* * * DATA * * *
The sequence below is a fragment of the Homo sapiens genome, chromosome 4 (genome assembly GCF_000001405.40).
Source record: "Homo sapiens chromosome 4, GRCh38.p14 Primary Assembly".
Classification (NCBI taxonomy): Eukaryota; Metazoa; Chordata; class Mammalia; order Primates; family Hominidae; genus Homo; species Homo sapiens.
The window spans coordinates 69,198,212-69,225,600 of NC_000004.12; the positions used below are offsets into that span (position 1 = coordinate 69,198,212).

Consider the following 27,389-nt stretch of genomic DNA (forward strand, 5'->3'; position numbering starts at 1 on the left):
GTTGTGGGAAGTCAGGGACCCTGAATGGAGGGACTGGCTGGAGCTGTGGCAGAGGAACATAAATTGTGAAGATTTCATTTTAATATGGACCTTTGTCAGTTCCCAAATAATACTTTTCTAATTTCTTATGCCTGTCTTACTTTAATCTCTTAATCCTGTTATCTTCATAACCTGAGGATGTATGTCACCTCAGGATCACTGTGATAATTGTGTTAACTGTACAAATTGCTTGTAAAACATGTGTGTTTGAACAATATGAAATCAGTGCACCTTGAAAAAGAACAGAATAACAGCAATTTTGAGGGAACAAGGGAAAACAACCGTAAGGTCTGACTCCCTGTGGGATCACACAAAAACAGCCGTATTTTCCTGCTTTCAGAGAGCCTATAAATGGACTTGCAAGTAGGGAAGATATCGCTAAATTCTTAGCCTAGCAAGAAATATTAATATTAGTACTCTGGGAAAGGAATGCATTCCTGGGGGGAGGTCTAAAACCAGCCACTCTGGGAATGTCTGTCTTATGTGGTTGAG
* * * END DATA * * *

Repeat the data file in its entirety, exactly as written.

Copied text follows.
The sequence below is a fragment of the Homo sapiens genome, chromosome 4 (genome assembly GCF_000001405.40).
Source record: "Homo sapiens chromosome 4, GRCh38.p14 Primary Assembly".
Classification (NCBI taxonomy): Eukaryota; Metazoa; Chordata; class Mammalia; order Primates; family Hominidae; genus Homo; species Homo sapiens.
The window spans coordinates 69,198,212-69,225,600 of NC_000004.12; the positions used below are offsets into that span (position 1 = coordinate 69,198,212).

Consider the following 27,389-nt stretch of genomic DNA (forward strand, 5'->3'; position numbering starts at 1 on the left):
GTTGTGGGAAGTCAGGGACCCTGAATGGAGGGACTGGCTGGAGCTGTGGCAGAGGAACATAAATTGTGAAGATTTCATTTTAATATGGACCTTTGTCAGTTCCCAAATAATACTTTTCTAATTTCTTATGCCTGTCTTACTTTAATCTCTTAATCCTGTTATCTTCATAACCTGAGGATGTATGTCACCTCAGGATCACTGTGATAATTGTGTTAACTGTACAAATTGCTTGTAAAACATGTGTGTTTGAACAATATGAAATCAGTGCACCTTGAAAAAGAACAGAATAACAGCAATTTTGAGGGAACAAGGGAAAACAACCGTAAGGTCTGACTCCCTGTGGGATCACACAAAAACAGCCGTATTTTCCTGCTTTCAGAGAGCCTATAAATGGACTTGCAAGTAGGGAAGATATCGCTAAATTCTTAGCCTAGCAAGAAATATTAATATTAGTACTCTGGGAAAGGAATGCATTCCTGGGGGGAGGTCTAAAACCAGCCACTCTGGGAATGTCTGTCTTATGTGGTTGAG